Are you managing work related stress in your business?

Victoria breaks down all you need to know about work related stress and what employers need to do to protect their employees.

Ladyboss HR

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Did you know that the law requires Employers to assess the potential risk from work related stress if they have more than five staff?  If the answer is no, don’t worry you are not alone.  In my experience not many Employers are aware of this and don’t have anything in place.  

It is important that we make an all year around commitment to mental health.  A recent Deloitte report estimated that the total annual cost of poor mental health to employers, has increased by 25% since 2019.

Employers have a legal duty to protect employees from stress at work by doing a risk assessment and acting on it. 

Whilst you are not legally required to write anything down if you have less than five staff, I would still advise that you do.  It is a useful way to record, communicate, take any action and review to see if anything changes.

The best way to record your findings is by using a risk assessment template, for a free template, contact us here.

The HSE have what they call the Management Standards that is a really helpful approach to help simplify risk assessment for work related stress.  An Employer is able to identify the main risk factors and then focus on the underlying cause and their prevention.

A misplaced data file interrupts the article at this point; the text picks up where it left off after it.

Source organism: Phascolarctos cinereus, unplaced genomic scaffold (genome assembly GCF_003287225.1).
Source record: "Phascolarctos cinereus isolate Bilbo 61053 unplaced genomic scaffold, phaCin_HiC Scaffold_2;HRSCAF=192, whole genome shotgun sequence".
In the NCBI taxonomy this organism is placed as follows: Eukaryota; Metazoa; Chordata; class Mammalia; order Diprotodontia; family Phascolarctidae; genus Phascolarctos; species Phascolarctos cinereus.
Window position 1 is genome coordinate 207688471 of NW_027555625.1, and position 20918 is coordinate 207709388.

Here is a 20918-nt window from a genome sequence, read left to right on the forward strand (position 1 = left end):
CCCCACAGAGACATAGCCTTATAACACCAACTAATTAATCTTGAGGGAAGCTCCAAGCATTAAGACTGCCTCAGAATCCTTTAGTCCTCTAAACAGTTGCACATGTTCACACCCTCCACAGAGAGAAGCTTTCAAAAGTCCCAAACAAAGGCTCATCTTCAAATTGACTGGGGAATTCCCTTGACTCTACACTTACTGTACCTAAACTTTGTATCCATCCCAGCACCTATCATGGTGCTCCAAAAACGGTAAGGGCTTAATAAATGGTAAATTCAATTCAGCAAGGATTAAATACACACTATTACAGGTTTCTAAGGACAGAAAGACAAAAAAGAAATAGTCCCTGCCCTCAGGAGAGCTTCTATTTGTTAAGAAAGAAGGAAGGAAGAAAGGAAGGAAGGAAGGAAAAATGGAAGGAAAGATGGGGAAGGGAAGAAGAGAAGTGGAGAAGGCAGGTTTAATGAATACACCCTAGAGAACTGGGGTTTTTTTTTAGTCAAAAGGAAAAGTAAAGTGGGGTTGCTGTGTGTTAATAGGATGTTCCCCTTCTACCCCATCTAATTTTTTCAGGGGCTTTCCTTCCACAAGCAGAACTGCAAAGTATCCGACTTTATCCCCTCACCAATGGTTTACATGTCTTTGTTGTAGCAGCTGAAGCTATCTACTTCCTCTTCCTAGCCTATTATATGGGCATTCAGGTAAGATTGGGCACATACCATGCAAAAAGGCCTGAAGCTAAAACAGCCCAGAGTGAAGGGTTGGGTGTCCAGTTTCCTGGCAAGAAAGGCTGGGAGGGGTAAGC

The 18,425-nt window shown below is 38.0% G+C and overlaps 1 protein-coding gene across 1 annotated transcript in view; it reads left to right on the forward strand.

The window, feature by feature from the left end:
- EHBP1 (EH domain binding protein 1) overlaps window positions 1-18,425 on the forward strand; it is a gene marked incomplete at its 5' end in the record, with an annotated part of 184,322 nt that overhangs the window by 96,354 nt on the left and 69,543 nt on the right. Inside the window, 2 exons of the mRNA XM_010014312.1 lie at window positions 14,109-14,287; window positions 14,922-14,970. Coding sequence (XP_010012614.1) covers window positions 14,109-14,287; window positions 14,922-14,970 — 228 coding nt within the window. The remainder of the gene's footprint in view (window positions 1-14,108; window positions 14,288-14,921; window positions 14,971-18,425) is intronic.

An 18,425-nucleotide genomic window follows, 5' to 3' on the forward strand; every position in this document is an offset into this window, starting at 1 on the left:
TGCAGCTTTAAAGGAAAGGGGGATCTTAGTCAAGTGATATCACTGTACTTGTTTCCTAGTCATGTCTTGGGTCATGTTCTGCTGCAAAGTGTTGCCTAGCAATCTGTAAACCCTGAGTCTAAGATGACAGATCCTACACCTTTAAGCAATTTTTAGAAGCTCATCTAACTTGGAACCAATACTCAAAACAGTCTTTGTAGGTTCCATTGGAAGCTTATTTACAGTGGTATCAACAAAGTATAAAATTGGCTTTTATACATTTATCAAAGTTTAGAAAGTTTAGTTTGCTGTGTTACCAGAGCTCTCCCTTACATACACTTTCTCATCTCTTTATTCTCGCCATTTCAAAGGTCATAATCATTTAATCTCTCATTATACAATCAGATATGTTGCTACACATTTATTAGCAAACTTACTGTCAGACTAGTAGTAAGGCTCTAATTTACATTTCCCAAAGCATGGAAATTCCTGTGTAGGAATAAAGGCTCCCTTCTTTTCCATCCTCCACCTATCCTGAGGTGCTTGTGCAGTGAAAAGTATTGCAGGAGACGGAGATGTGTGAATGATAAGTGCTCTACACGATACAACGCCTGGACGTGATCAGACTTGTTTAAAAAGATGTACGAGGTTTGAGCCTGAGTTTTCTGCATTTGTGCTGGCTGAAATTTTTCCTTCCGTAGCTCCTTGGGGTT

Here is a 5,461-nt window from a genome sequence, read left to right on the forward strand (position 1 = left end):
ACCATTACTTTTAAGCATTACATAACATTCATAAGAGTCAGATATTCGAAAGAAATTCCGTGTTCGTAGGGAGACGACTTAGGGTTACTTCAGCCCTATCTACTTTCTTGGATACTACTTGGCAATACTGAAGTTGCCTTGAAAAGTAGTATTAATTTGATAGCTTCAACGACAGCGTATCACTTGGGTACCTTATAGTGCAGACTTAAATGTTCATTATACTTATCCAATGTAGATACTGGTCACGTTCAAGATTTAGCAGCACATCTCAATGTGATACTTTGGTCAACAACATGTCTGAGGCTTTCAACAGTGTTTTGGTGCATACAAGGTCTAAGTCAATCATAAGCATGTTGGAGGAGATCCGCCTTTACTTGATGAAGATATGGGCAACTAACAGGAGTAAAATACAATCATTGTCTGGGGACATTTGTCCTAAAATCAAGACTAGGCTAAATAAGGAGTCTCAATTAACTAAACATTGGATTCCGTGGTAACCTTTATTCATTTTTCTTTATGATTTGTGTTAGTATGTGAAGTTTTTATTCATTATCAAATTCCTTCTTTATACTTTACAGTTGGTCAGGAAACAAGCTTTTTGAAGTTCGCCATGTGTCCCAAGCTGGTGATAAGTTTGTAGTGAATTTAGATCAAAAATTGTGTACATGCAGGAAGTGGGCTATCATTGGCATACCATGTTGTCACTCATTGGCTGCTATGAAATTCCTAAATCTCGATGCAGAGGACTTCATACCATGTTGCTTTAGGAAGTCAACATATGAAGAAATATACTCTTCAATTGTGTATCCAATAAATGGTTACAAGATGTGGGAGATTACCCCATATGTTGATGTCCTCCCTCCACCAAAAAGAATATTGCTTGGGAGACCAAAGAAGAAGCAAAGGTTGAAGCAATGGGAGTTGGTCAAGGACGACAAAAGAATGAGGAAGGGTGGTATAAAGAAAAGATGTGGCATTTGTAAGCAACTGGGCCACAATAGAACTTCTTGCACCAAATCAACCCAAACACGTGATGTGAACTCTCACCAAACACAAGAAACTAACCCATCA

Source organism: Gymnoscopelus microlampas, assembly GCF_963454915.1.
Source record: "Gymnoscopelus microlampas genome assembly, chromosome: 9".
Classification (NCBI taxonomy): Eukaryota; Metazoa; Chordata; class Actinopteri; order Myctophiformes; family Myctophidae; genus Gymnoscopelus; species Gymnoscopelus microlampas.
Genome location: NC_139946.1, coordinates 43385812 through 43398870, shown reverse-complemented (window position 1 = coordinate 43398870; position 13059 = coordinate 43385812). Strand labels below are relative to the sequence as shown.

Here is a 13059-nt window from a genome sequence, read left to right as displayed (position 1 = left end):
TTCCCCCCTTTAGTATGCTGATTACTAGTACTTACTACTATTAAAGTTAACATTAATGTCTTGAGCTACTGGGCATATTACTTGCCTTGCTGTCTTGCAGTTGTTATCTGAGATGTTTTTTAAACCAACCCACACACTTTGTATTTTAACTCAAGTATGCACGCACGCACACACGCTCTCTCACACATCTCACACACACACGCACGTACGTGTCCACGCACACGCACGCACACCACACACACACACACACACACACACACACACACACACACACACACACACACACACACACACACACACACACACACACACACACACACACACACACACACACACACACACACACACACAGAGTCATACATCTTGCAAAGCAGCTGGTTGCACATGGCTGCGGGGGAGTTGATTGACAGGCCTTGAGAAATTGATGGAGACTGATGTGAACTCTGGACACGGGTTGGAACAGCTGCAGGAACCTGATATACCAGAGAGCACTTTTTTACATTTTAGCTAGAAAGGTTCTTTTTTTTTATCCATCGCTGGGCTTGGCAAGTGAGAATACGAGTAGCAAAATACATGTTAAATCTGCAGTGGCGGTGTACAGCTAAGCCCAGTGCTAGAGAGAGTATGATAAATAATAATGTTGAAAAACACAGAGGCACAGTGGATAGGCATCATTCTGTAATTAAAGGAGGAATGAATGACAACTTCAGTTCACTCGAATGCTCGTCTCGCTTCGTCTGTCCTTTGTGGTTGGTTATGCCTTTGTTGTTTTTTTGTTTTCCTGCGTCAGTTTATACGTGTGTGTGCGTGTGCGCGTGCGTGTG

They cover six key areas of work design, that if not properly managed, are associated with poor health, lower productivity and increased accident and sickness absence rates;

  • Demands – this includes issues such as workload, work patterns and the work environment
  • Control -how much say the person has in the way they do their work
  • Support – this includes the encouragement, sponsorship and resources provided by the organisation, line management and colleagues
  • Relationships – this includes promoting positive working to avoid conflict and dealing with unacceptable behaviour
  • Role – whether people understand their role within the organisation and whether the organisation ensures that they do not have conflicting roles
  • Change – how organisational change (large or small) is managed and communicated in the organisation

This does not have to be a huge task and can be completed quite quickly, but HSE would advise that you take these steps;

-Prepare your business and communicate what you are doing

Step 1 – Identify the risk factors

Step 2 – Who can be harmed and why

Step 3- Evaluate the risks

Step 4 – Record your findings

Step 5 – Monitor and review

You do not have to follow the Management standards approach, however it is recommended by HSE and if completed properly will be considered suitable and sufficient.

For any further advice or support on this topic please contact us by emailing contact@onehrsoftware.com. You can also learn more about how oneSafe can support your business here.

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